I grew up in the church and I don’t think many people know what that statement really means.
For me, it meant that I spent Monday, Wednesday, Thursday, and Saturday evenings with the same small group of people, only to spend the entire day of Sunday with them. For me, it meant that all of my best friends, throughout my entire childhood were church kids, pastor’s kids, and kids of very devout upbringings. For me, it meant that I lived an insulated experience of selective theological frameworks that dominated my existence and allowed very little room for self-exploration.
I was heavily churched and I almost drowned in it.
Growing up in a highly religious and conservative Christian household meant that I was taught from the time I was born to be self-righteous about right and wrong. Growing up in a highly religious and conservative Christian household meant that because I was female I was given very real instructions about the duties I was to fulfill. I was told to marry a good Christian man, to dress modestly lest I incite rape, and most importantly to produce good Christian kids because my value was solely based on my ability to reproduce and grow members aligned with the vision of the Lord.
I cannot stress this enough. I grew up in the church and it still shapes everything that I do. How can it not!? They ingrained into my young brain a lot of methodologies that today I still cannot shake off. My current politics are in direct rebellion of these suffocating theologies that only serve to exclude and hate on people who do not fall in line, like robots. My current politics are in direct conflict with these suppressive and quite frankly oppressive mindsets that view women as inferior unless they serve as the “ayuda idónea.”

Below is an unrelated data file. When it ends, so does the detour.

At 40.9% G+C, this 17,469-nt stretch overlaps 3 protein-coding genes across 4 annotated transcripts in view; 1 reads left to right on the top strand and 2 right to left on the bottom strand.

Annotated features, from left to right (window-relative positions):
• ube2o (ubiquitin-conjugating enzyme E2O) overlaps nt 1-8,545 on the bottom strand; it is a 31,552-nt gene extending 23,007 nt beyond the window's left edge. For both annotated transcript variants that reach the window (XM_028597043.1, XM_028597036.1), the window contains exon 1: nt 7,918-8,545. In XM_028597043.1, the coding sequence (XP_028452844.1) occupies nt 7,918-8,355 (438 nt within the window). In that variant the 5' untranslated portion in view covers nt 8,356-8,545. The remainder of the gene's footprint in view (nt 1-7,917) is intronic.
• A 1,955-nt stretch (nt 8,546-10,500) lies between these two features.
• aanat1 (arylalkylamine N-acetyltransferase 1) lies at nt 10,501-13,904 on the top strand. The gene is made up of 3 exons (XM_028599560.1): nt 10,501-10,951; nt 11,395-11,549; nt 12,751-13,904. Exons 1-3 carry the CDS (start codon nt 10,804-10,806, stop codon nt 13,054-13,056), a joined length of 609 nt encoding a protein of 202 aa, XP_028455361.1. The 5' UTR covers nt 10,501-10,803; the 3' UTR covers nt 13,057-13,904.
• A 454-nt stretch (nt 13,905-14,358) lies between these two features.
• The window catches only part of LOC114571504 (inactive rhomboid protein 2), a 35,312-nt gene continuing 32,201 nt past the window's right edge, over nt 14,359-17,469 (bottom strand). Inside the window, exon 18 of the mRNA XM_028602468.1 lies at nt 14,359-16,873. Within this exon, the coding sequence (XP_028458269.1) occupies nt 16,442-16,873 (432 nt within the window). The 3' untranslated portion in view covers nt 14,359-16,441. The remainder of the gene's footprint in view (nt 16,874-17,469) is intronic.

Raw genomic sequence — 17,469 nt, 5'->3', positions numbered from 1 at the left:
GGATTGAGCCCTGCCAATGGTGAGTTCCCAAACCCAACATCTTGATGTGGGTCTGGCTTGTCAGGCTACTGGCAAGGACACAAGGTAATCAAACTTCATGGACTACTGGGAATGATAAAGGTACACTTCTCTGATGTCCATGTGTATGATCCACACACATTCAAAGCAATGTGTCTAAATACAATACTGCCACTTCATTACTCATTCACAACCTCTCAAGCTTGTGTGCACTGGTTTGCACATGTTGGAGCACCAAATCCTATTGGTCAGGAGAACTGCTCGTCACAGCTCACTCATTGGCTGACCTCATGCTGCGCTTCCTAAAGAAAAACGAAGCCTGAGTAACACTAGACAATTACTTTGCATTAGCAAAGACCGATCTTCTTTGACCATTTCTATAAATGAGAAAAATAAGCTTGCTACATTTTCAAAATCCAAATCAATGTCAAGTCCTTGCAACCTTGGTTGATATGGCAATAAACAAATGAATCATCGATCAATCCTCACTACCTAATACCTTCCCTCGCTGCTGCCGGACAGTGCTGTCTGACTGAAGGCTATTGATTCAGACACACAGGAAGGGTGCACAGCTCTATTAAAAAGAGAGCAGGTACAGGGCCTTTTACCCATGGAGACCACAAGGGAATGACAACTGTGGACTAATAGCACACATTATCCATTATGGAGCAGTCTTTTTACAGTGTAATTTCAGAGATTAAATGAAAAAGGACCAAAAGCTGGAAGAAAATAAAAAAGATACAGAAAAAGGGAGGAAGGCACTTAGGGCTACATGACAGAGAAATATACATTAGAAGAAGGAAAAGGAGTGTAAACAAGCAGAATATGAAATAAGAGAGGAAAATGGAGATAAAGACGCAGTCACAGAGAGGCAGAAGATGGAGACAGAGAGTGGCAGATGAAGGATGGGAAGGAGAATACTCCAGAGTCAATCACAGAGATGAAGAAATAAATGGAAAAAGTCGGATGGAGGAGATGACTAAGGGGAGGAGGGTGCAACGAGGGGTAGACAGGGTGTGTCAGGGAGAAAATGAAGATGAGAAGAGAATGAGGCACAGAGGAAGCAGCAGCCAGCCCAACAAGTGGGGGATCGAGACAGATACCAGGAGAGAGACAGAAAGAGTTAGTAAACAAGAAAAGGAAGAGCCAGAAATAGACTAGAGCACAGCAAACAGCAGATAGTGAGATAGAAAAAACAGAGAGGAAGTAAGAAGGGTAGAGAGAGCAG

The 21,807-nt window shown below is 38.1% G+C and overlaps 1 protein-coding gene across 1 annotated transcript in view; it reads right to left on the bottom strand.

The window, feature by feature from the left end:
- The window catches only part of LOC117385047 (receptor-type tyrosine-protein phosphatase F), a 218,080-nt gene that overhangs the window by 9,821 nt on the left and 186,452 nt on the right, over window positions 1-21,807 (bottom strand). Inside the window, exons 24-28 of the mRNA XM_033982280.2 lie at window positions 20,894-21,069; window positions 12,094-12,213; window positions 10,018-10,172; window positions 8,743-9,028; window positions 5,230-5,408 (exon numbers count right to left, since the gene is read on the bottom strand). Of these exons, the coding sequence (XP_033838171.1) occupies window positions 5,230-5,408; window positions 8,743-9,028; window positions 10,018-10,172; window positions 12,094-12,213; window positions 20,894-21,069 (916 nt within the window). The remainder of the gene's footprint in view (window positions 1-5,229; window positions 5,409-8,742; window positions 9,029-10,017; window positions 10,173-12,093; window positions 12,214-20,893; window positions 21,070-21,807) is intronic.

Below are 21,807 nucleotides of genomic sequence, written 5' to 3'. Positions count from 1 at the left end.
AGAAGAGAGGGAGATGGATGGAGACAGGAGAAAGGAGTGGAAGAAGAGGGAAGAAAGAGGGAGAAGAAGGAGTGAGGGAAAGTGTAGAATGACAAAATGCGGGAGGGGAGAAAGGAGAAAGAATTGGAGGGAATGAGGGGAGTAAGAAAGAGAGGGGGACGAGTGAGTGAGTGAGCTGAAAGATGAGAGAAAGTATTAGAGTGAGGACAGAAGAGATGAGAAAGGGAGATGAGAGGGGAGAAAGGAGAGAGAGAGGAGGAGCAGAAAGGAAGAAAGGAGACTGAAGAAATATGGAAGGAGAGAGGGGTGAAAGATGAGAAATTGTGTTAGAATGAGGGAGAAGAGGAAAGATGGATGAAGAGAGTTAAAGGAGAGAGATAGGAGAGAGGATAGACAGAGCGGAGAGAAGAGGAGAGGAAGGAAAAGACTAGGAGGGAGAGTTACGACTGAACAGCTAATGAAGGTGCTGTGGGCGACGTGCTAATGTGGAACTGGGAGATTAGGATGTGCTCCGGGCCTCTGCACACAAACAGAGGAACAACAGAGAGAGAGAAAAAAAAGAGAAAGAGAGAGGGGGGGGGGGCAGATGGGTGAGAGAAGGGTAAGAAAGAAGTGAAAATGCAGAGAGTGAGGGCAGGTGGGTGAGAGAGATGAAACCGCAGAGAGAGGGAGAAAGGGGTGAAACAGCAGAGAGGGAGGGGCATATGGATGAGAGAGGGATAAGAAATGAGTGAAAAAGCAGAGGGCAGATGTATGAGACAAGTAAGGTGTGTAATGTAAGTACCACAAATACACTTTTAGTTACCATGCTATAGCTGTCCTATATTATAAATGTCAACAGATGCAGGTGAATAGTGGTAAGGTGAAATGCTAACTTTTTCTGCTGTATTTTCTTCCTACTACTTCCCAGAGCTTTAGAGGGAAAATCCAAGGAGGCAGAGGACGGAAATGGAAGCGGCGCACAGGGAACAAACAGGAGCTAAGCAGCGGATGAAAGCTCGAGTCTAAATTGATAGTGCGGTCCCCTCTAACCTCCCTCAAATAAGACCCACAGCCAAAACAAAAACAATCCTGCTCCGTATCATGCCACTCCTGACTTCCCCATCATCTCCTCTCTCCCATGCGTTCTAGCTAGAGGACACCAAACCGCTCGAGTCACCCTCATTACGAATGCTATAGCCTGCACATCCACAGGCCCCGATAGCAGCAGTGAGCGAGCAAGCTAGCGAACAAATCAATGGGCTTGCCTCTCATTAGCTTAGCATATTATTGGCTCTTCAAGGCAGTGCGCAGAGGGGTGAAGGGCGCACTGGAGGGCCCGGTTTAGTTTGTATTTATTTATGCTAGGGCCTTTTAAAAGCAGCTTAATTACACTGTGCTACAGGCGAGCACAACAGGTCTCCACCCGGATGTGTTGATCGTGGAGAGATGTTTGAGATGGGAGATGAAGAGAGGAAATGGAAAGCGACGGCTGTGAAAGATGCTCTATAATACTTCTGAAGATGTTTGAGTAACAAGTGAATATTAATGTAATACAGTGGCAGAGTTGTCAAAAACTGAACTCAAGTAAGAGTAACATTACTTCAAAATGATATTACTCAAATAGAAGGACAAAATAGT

I lived an insulated experience of selective theological frameworks that dominated my existence and allowed very little room for self-exploration.
My heavily churched background informs everything I know today, and everything I do today has to do with my resistance in relation to this particular context. I was heavily churched and I almost drowned in it. Leaving the Latinx church I grew up in, and moving to Tennessee forced me out of the church, and forced me to confront a lot of my own reservations within my upbringing. In Tennessee, the Latinx population is small, smaller than anywhere I had lived before, and finding a church that felt like my home church was harder than I ever anticipated. Also attending divinity school made me confront myself and my problematic theologies in a deeper way than I could have ever imagined. Today it has been six years since I have been a member of any church, and I do not foresee myself back in those spaces anytime soon.
Interestingly enough, I have found some of the best friendships from people recovering from this very same background. My best friends get what it’s like to necessitate Christian anthems from Hillsong on our lowest days, but also know what it’s like to send messy-ass messages to our “well intentioned” tios who still pray for us and let us know how “lost” we are.
I grew up in the church and I don’t think many people know what that statement really means unless they too grew up inundated with propaganda around God and patriotism and weirdly enough sports, and all these weird things that somehow made “biblical” sense to everyone around you but you.
All the while, I had questions and I had no one that was truly and honestly answering those questions. At the end of the day, I felt like what they wanted from me wasn’t even what they wanted from themselves but they felt a sense of duty to a “salvation” that this religion sold to them. I am still healing from growing up in this context. But my takeaway is that people will do anything to cope with pain/oppression/institutional racism/classism/xenophobia/sexism/etc. I am not entirely sure that this is the solution because I know far too many people who find themselves trying to recover from this same “salvation.”